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Mike Terry, Deseret News
A tearful Ashley Pruitt, daughter of miner Dale Black, is comforted by her husband, Brad Pruitt.

HUNTINGTON — Wendy Black rubbed her late husband's cold cheek, now part of a bronze sculpture unveiled Sunday at sunset in front of hundreds who remembered losing nine men over a year ago.

Manny Sanchez, Carlos Payan, Kerry Allred, Luis Hernandez, Brandon Phillips and Don Erickson died Aug. 6, 2007, during a collapse at the Crandall Canyon Mine, which became their final resting place.

Dale Black, Brandon Kimber and Gary Jensen, three would-be rescuers, were killed 10 days later during another collapse.

Erickson's wife, Nelda, fought back tears as she hugged family members of the other victims after a group of Scouts removed a yellow tarp from a stunning wall of bronze images that closely depict the faces of each of the nine miners.

The monument at the new Miners Memorial Park is at the west edge of town, near a cemetery where Black is buried and not far from a school where families waited day after day for any good news about the six trapped miners.

The woman who sculpted the images wanted her creation to be 6 feet high, so people could look the men in their eyes.

"I believe the soul resides in the eyes," Karen Jobe Templeton told the crowd before the unveiling.

She wanted the men to face each other, symbolizing the bond miners share

underground. The monument is curved, to depict how the mountains now cradle the men who died. It faces south, so the sun will always warm the miners' faces on the wall. She said the memorial's colors reflect those found in the mountains.

"I wanted the monument to have a sense of place," Templeton said. "It belongs here like we belong here."

Desert Edge Christian Church Pastor Carl Sitterud called Templeton's piece a "work of love" and asked everyone at the memorial unveiling to continue praying for the victims' families as they still struggle in a time of need.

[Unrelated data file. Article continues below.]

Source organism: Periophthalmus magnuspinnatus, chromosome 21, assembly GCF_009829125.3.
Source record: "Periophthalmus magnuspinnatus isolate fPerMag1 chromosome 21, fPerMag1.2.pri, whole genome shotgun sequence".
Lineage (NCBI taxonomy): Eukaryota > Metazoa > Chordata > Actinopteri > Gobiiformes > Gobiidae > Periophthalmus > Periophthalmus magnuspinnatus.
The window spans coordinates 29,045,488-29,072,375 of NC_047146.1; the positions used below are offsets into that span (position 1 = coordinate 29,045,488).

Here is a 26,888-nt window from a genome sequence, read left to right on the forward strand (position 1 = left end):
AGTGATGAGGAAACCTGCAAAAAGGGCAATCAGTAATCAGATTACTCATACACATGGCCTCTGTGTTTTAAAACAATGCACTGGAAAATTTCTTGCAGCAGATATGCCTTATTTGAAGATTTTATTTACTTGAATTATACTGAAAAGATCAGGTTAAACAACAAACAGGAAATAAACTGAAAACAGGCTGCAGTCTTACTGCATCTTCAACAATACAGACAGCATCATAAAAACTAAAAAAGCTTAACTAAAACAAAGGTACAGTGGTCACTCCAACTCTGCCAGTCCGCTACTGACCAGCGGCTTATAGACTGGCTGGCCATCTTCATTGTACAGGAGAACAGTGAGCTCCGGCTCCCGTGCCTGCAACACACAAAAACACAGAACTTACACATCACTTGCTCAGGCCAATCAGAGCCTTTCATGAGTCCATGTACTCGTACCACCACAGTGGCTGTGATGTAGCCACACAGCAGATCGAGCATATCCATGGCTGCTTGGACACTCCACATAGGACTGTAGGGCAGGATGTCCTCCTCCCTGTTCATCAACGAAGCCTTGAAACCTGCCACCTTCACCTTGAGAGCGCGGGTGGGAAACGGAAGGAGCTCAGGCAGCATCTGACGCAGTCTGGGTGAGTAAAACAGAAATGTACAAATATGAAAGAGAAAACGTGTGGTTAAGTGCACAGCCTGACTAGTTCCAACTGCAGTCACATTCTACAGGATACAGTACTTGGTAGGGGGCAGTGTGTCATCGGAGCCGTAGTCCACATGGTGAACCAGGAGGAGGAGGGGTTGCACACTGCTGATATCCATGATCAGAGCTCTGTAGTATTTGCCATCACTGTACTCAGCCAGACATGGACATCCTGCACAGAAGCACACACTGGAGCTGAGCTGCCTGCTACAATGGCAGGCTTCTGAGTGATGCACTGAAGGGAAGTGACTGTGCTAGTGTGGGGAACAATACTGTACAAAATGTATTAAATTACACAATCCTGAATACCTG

Huntington Mayor Hilary Gordon said there has been a lot of healing in the past year and that the memorial will be a "beautiful memory" of those lost. Gordon and Huntington City Councilwoman Julie Jones were rocks for many family members a year ago during their darkest hours.

Jones said she wants the new park and its monument to be a place of peace and solace.

The word "heroes" was used repeatedly to describe the nine miners who were killed, six more who were injured and others who risked their lives during the rescue effort. There was a standing ovation as several men stood to be recognized for taking part in that effort.

Elder Ronald A. Rasband, a member of the First Quorum of Seventy for The Church of Jesus Christ of Latter-day Saints, quoted scripture about the worth of souls in reference to the miners. "Truly, these souls are all great in the sight of God," Elder Rasband said.

The Most Rev. John C. Wester, bishop of the Salt Lake Catholic Diocese, which encompasses the state of Utah, applied a broader use of the "heroes" designation.

"I would extend that to all miners, who every day go into the earth to make our lives better," Bishop Wester said. "They truly are heroes."

Bishop Wester also spoke in Spanish, ending with the words, "May they rest in peace."

For families left behind, peace has at times been hard fought.

"It's been a rough and painful year," said Kristin Kimber, ex-wife of Brandon Kimber.

"What a beautiful way to honor these men," she said. She talked about how the lost miners still live within their loved ones. "They have never left us — we just can't see them anymore."

Wendy Black also spoke to a crowd, which filled two sets of bleachers and spilled into the nearby cemetery. She had high praise for Gov. Jon Hunstman Jr., whose family donated much of the money needed to build the park and its monument. She also thanked Huntsman for representing miners during meetings in Washington, D.C., over the past year.

"I will never forget what you have done," Black said, turning around to hug the governor.

Black said being a miner is an honorable job.

"Every day they risk their lives so that we may have light," she said, taking time to read the names of each of the nine miners. "They died trying to bring light into the world."

Huntsman complimented Huntington and the surrounding communities that lost miners in both collapses. He said he had never seen such strength and togetherness on display, let alone for the entire world to see.

"It's now time to celebrate the lives of these good men, these dads, these sons, these neighbors, these relatives," Huntsman said. "It's time to celebrate these good lives, because I believe that good lives never die — they reside in our hearts and minds."

Echoing the monument's name, Huntsman said about the miners, "There are heroes among us."

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